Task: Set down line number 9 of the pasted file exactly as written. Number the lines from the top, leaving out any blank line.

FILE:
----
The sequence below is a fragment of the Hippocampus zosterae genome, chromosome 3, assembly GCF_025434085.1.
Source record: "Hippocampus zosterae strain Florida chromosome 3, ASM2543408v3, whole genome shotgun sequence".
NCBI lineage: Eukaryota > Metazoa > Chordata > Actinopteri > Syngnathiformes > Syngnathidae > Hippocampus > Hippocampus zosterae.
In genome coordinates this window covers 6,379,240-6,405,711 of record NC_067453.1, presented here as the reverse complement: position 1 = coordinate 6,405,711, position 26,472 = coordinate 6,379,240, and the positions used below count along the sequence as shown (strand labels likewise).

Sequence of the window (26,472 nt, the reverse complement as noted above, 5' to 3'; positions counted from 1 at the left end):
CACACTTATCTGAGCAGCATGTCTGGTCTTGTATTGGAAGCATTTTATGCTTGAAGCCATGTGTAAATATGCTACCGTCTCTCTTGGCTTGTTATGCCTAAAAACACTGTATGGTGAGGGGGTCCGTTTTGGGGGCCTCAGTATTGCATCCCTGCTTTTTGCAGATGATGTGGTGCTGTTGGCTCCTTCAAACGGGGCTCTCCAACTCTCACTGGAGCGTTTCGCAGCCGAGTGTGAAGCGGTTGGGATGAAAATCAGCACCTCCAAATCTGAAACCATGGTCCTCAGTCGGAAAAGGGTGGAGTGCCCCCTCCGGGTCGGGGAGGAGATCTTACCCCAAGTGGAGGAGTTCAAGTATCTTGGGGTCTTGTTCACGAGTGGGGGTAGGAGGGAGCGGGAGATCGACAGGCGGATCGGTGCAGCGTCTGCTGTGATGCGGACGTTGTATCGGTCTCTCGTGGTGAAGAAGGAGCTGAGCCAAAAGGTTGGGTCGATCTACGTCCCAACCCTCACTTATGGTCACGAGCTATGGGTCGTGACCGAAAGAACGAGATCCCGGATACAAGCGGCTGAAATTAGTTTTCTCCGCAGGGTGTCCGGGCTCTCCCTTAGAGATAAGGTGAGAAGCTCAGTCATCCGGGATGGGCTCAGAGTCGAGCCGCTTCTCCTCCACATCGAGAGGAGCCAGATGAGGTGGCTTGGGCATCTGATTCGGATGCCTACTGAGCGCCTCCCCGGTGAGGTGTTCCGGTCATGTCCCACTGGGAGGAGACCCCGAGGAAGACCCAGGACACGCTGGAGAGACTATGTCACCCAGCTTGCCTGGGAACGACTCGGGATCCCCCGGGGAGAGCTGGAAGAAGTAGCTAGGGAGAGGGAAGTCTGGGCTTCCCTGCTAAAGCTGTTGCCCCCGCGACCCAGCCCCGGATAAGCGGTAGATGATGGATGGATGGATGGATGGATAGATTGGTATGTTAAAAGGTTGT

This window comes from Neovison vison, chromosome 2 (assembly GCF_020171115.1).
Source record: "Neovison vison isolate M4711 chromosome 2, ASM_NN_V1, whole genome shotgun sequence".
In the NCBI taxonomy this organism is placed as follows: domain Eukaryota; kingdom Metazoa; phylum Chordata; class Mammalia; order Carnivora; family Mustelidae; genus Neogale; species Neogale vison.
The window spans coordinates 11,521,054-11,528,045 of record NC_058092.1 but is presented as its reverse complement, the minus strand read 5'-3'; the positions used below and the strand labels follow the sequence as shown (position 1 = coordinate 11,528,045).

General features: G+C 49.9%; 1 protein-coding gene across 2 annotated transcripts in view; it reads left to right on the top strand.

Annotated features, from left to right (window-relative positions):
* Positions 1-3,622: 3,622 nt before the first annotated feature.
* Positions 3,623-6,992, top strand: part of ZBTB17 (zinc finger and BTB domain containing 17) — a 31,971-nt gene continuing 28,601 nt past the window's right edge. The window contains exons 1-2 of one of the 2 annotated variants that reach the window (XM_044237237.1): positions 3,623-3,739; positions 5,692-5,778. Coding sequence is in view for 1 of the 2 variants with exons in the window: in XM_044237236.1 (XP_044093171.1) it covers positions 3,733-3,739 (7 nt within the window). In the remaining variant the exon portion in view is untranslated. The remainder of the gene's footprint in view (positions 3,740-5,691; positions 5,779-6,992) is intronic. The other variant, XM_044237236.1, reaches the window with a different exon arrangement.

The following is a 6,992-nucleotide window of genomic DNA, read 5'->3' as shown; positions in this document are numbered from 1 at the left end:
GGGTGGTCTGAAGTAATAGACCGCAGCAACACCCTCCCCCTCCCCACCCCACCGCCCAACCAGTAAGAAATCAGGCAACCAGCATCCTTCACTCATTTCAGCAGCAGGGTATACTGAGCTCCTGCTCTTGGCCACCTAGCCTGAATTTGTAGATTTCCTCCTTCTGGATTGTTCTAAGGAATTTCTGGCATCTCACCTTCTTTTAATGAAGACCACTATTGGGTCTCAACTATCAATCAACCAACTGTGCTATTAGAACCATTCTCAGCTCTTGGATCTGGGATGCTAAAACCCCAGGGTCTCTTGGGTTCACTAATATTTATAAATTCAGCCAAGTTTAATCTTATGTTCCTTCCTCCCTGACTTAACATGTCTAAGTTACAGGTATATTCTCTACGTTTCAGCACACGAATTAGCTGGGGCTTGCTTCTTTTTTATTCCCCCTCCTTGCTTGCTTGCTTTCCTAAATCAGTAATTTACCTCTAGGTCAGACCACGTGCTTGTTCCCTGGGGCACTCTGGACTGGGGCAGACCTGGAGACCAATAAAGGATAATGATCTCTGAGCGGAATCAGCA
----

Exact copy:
In the NCBI taxonomy this organism is placed as follows: domain Eukaryota; kingdom Metazoa; phylum Chordata; class Mammalia; order Carnivora; family Mustelidae; genus Neogale; species Neogale vison.